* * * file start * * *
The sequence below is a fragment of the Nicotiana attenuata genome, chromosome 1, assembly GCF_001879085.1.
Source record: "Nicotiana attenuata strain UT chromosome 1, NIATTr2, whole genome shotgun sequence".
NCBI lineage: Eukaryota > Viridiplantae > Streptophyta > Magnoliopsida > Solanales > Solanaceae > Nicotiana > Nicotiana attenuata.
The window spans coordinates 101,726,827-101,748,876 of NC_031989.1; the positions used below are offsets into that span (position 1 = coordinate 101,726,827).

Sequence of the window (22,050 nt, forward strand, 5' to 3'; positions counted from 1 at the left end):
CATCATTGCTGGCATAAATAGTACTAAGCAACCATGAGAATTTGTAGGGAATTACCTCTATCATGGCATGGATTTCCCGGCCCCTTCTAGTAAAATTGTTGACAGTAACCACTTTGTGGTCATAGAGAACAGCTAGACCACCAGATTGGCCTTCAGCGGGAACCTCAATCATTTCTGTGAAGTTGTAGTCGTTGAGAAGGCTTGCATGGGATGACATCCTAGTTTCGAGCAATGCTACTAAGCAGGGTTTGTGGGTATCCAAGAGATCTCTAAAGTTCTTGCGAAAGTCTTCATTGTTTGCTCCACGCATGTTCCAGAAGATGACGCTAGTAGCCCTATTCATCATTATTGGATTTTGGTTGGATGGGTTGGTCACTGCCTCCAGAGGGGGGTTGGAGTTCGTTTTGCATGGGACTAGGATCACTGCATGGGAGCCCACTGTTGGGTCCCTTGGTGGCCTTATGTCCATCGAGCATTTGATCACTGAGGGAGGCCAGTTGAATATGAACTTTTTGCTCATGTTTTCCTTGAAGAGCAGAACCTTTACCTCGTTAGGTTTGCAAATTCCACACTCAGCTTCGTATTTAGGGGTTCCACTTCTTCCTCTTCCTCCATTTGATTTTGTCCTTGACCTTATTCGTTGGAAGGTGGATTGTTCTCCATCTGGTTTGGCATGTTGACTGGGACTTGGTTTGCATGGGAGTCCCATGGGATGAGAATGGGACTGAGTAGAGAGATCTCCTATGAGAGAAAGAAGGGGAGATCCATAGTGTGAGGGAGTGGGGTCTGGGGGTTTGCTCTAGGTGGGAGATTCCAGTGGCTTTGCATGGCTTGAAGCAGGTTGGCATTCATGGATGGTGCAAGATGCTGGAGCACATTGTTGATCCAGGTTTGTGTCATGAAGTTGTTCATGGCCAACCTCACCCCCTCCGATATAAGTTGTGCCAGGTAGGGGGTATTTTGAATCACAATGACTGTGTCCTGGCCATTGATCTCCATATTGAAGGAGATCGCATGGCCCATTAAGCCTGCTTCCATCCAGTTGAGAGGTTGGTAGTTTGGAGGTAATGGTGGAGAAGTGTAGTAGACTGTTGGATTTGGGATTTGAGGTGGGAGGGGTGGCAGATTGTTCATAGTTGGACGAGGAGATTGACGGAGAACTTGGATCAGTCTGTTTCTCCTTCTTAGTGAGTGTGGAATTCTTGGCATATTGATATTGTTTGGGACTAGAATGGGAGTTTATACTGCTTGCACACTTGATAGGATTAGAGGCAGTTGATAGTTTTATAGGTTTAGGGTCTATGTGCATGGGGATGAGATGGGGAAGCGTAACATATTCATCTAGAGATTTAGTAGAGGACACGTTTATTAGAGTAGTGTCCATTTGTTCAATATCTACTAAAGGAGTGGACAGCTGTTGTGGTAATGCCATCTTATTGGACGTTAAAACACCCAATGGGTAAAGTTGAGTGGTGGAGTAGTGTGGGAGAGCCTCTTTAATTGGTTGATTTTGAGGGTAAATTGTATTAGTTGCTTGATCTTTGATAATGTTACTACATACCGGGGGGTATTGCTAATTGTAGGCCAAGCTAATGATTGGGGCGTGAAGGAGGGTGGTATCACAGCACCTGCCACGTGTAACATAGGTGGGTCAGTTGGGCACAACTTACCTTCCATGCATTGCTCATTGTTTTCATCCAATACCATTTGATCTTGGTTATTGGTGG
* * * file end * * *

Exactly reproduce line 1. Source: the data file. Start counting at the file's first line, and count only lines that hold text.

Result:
The sequence below is a fragment of the Nicotiana attenuata genome, chromosome 1, assembly GCF_001879085.1.